Recession security through preparation

Though it’s still being debated whether or not we’re in an official recession, it is smart to be prepared for whatever may come, since we have no control on the economic circumstances that could be ahead. But what exactly should this preparation look like?

The good news is there’s still time to be prepared should a recession take hold. And at The Advisory Group we help our clients do exactly that. Below we take you through the steps we go through with clients to form a rock-solid recession plan.

Review existing plans and assets

To secure our clients’ financial plans even during a recession we start first with a look at what is already in place. While we may make adjustments to what you have, we have done the heavy-lifting on portfolio analysis upfront in our work together to remove the guesswork from your asset allocation.

Whether you’re still accumulating wealth, or are well-established in retirement, it’s still critical to consider your investments across multiple time horizons. That’s because recessions hurt you in the short-term but provide major opportunities in the long-term. How we help you hedge against a recession and take advantage of its opportunities depends on your situation. Additionally, major cash infusions (ex: selling a business) may also be cause for an entirely new approach. Together we find the right allocation across emergency cash, cash reserves, and long-term investments in a plan that’s right for you.

Establish emergency funds and cash reserves

Emergency funds are your first line of defense against a recession. But how large that defense should be will depend on where you are in your financial planning journey.

For our clients still accumulating wealth, it’s key to have 3-6 months of living expenses on hand. Build emergency fund But beyond that, their money needs to be put to work in a long-term investing plan that helps maintain retirement momentum.  Since this long-term investing has a timeframe of more than five years, it can withstand market fluctuations. Though the value may decrease, clients can wait for the inevitable market recovery before funds are needed.

Once a client enters retirement, those 3-6 months of emergency savings become part of a larger defense. At this stage, we help clients work to keep 2 years of living expenses in their cash reserves. But the exact amount will vary based on income sources (and their reliability).

Determining the right level of emergency funds to maintain while saving for retirement is important because while reserves help to reduce risk overall, the returns on reserves are lower than that for long-term investments over time. For those very close to, or already in retirement, maintaining cash reserves so that you need not draw on your investment portfolio when markets are down mitigates your sequence of returns risk, which can have significant negative effects on retirement cash flows.

Mitigate sequence of returns risk

Your sequence of returns risk stems from the danger of making poorly-timed withdrawals from your retirement accounts. In a recession this risk is amplified. Needing to sell early on in retirement years to meet cash needs when the markets are down sharply will have negative long-term effects, even if the market recovers strongly later in your retirement. This is because not only have your investments likely declined in value, but when you sell investments in a bear market, you lock in the losses. This leaves you with less to reinvest and can cost you in the long run. Again, this is why healthy emergency funds and cash reserves are so important.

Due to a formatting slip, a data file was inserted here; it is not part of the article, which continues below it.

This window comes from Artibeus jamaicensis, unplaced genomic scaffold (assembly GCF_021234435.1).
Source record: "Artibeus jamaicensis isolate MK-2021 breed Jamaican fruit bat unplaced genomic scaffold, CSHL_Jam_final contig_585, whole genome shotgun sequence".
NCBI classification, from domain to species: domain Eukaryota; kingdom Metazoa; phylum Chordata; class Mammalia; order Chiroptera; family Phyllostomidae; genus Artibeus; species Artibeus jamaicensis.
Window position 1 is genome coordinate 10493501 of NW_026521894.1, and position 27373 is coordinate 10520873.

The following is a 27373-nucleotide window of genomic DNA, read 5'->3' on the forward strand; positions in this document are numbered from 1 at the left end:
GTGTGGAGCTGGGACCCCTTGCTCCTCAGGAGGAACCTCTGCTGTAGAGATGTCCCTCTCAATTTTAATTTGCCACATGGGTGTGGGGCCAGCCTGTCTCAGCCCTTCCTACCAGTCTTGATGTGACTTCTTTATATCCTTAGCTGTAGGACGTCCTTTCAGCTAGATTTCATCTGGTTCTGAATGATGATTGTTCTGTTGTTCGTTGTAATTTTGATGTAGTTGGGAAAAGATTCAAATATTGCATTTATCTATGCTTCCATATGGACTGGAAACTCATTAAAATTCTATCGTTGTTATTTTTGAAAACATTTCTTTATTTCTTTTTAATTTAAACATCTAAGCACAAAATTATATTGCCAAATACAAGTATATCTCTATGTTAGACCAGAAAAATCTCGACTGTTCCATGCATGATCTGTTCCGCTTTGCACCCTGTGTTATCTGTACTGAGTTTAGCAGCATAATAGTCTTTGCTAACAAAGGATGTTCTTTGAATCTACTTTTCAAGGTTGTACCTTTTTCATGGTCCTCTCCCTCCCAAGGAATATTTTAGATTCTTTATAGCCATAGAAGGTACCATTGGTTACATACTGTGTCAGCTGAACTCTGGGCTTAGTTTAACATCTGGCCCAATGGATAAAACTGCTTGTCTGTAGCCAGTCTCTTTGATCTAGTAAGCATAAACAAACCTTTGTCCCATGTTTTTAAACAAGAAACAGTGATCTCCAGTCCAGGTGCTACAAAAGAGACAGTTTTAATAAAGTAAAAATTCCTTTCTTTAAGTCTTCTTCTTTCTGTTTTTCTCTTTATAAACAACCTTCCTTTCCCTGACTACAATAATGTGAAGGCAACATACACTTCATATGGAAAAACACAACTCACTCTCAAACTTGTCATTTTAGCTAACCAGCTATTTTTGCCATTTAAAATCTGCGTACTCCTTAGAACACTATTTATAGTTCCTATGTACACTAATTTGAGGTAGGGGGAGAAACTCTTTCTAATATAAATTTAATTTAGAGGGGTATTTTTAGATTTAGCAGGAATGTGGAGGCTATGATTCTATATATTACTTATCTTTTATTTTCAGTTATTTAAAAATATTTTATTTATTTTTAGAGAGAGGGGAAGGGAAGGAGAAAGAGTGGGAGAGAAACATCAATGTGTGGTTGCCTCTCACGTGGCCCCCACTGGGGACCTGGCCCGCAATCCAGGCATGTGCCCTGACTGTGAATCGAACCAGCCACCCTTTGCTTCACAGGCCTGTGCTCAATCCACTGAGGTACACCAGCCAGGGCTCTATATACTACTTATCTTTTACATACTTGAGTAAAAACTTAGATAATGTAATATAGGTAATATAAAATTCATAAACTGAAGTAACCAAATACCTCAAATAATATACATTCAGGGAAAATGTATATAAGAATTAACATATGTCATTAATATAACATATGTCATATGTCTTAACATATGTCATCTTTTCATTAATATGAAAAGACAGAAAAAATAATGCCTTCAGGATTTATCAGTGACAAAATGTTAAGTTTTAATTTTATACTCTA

On average, a bear market will last a little less than a year.1 So if you are pre-retirement, with months of emergency funds (plus an active income), you’ll typically make it to the other side without derailing your portfolio. And if you’re already in retirement, two years of cash reserves can protect your nest egg at the time it’s most vulnerable. That is, when you’re in the early stages of retirement and your savings need time to continue growing.

But these are only the first lines of defense. Another key element when recession-proofing retirement is to ensure that while we look to hedge against short-term downturns, we take advantage of opportunities for the long term.  Because our investment allocations are set to withstand short-term bear market declines, our focus during a down market remains on rebalancing and buying into equities to stay true to your long-term allocation.

Capitalize on long-term opportunities

One way to reframe a recession is to see it as a discounter for long-term investments. But that’s only possible when you’re familiar with history.

While trying to time the market is an exercise in futility, using its cyclical nature to your advantage is not. If you keep investing, even during recessionary periods, history says that’s your best shot at investment success.

Check out our full guide on selling stocks during volatile markets, and consider that the S&P 500 Index showed these significant gains immediately after lows:2

  • Over 19% within a year after the bottom of the Dot-Com Bubble
  • More than 35% within a year after the bottom of the Great Recession
  • Greater than 36% within a year after the bottom of the COVID-19 crash

Find a trusted partner with AGSF

At The Advisory Group we’re not just advisors, we’re coaches too. And it’s our responsibility to keep your retirement on track especially when your plan faces the challenges of a recession.

Our team is experienced in guiding clients through volatile markets on their way to retirement success. Our client plans include buffers against downturns while being positioned for long-term growth and a resource for the goals you have ahead of you.

If you’re ready to move forward despite fears of a recession, we’re here to help. Feel free to schedule your complimentary consultation, or calling us directly at (415) 977-1200